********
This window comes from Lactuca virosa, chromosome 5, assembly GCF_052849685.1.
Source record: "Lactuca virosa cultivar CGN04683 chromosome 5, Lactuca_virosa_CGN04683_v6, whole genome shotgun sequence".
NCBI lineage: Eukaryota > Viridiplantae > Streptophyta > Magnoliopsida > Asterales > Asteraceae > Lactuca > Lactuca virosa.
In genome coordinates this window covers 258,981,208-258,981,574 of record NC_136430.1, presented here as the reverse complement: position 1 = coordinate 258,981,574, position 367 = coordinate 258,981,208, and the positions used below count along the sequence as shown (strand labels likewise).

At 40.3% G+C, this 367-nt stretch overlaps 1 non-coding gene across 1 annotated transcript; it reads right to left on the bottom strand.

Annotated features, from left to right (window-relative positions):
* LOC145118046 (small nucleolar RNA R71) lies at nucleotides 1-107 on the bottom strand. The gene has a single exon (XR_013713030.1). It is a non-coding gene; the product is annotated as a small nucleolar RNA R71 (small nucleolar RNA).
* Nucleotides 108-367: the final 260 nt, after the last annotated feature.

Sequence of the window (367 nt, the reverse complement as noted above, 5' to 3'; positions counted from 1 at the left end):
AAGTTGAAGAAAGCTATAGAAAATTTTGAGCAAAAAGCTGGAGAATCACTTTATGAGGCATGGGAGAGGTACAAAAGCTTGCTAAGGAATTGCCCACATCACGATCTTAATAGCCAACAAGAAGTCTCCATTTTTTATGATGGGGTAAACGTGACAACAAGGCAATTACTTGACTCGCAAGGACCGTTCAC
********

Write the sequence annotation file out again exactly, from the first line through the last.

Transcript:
This window comes from Lactuca virosa, chromosome 5, assembly GCF_052849685.1.
Source record: "Lactuca virosa cultivar CGN04683 chromosome 5, Lactuca_virosa_CGN04683_v6, whole genome shotgun sequence".
NCBI lineage: Eukaryota > Viridiplantae > Streptophyta > Magnoliopsida > Asterales > Asteraceae > Lactuca > Lactuca virosa.
In genome coordinates this window covers 258,981,208-258,981,574 of record NC_136430.1, presented here as the reverse complement: position 1 = coordinate 258,981,574, position 367 = coordinate 258,981,208, and the positions used below count along the sequence as shown (strand labels likewise).

At 40.3% G+C, this 367-nt stretch overlaps 1 non-coding gene across 1 annotated transcript; it reads right to left on the bottom strand.

Annotated features, from left to right (window-relative positions):
* LOC145118046 (small nucleolar RNA R71) lies at nucleotides 1-107 on the bottom strand. The gene has a single exon (XR_013713030.1). It is a non-coding gene; the product is annotated as a small nucleolar RNA R71 (small nucleolar RNA).
* Nucleotides 108-367: the final 260 nt, after the last annotated feature.

Sequence of the window (367 nt, the reverse complement as noted above, 5' to 3'; positions counted from 1 at the left end):
AAGTTGAAGAAAGCTATAGAAAATTTTGAGCAAAAAGCTGGAGAATCACTTTATGAGGCATGGGAGAGGTACAAAAGCTTGCTAAGGAATTGCCCACATCACGATCTTAATAGCCAACAAGAAGTCTCCATTTTTTATGATGGGGTAAACGTGACAACAAGGCAATTACTTGACTCGCAAGGACCGTTCAC